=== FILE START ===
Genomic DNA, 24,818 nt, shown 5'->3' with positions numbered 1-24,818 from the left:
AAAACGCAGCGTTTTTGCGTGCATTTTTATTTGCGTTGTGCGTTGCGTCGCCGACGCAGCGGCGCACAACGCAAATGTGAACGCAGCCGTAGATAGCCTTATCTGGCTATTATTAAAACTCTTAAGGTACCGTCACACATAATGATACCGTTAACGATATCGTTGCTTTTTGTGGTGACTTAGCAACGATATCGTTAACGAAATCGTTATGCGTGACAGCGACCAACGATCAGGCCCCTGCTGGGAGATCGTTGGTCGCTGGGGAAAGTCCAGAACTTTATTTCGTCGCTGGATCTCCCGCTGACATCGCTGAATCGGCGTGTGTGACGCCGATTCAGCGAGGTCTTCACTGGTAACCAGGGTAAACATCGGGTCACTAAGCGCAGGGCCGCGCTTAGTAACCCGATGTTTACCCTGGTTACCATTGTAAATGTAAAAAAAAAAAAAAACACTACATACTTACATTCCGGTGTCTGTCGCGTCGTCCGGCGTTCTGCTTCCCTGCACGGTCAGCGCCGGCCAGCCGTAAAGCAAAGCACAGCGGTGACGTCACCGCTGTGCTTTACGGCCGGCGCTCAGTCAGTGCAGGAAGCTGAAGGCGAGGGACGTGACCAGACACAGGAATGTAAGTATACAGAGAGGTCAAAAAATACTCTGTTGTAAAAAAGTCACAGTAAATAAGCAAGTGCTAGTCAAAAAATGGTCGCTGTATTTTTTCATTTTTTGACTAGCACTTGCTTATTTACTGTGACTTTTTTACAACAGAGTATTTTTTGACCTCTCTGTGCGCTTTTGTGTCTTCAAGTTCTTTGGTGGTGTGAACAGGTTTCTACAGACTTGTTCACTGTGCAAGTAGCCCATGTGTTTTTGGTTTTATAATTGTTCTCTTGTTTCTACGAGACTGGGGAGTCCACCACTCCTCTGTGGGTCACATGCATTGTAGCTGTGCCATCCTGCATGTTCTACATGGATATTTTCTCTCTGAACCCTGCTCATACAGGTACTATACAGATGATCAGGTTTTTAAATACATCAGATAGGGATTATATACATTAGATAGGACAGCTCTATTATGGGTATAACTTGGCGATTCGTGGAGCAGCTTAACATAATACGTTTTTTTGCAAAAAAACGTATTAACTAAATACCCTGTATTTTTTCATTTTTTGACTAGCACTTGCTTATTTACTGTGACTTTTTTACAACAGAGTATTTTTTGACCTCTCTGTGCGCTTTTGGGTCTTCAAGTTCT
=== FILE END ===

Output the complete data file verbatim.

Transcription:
Genomic DNA, 24,818 nt, shown 5'->3' with positions numbered 1-24,818 from the left:
AAAACGCAGCGTTTTTGCGTGCATTTTTATTTGCGTTGTGCGTTGCGTCGCCGACGCAGCGGCGCACAACGCAAATGTGAACGCAGCCGTAGATAGCCTTATCTGGCTATTATTAAAACTCTTAAGGTACCGTCACACATAATGATACCGTTAACGATATCGTTGCTTTTTGTGGTGACTTAGCAACGATATCGTTAACGAAATCGTTATGCGTGACAGCGACCAACGATCAGGCCCCTGCTGGGAGATCGTTGGTCGCTGGGGAAAGTCCAGAACTTTATTTCGTCGCTGGATCTCCCGCTGACATCGCTGAATCGGCGTGTGTGACGCCGATTCAGCGAGGTCTTCACTGGTAACCAGGGTAAACATCGGGTCACTAAGCGCAGGGCCGCGCTTAGTAACCCGATGTTTACCCTGGTTACCATTGTAAATGTAAAAAAAAAAAAAAACACTACATACTTACATTCCGGTGTCTGTCGCGTCGTCCGGCGTTCTGCTTCCCTGCACGGTCAGCGCCGGCCAGCCGTAAAGCAAAGCACAGCGGTGACGTCACCGCTGTGCTTTACGGCCGGCGCTCAGTCAGTGCAGGAAGCTGAAGGCGAGGGACGTGACCAGACACAGGAATGTAAGTATACAGAGAGGTCAAAAAATACTCTGTTGTAAAAAAGTCACAGTAAATAAGCAAGTGCTAGTCAAAAAATGGTCGCTGTATTTTTTCATTTTTTGACTAGCACTTGCTTATTTACTGTGACTTTTTTACAACAGAGTATTTTTTGACCTCTCTGTGCGCTTTTGTGTCTTCAAGTTCTTTGGTGGTGTGAACAGGTTTCTACAGACTTGTTCACTGTGCAAGTAGCCCATGTGTTTTTGGTTTTATAATTGTTCTCTTGTTTCTACGAGACTGGGGAGTCCACCACTCCTCTGTGGGTCACATGCATTGTAGCTGTGCCATCCTGCATGTTCTACATGGATATTTTCTCTCTGAACCCTGCTCATACAGGTACTATACAGATGATCAGGTTTTTAAATACATCAGATAGGGATTATATACATTAGATAGGACAGCTCTATTATGGGTATAACTTGGCGATTCGTGGAGCAGCTTAACATAATACGTTTTTTTGCAAAAAAACGTATTAACTAAATACCCTGTATTTTTTCATTTTTTGACTAGCACTTGCTTATTTACTGTGACTTTTTTACAACAGAGTATTTTTTGACCTCTCTGTGCGCTTTTGGGTCTTCAAGTTCT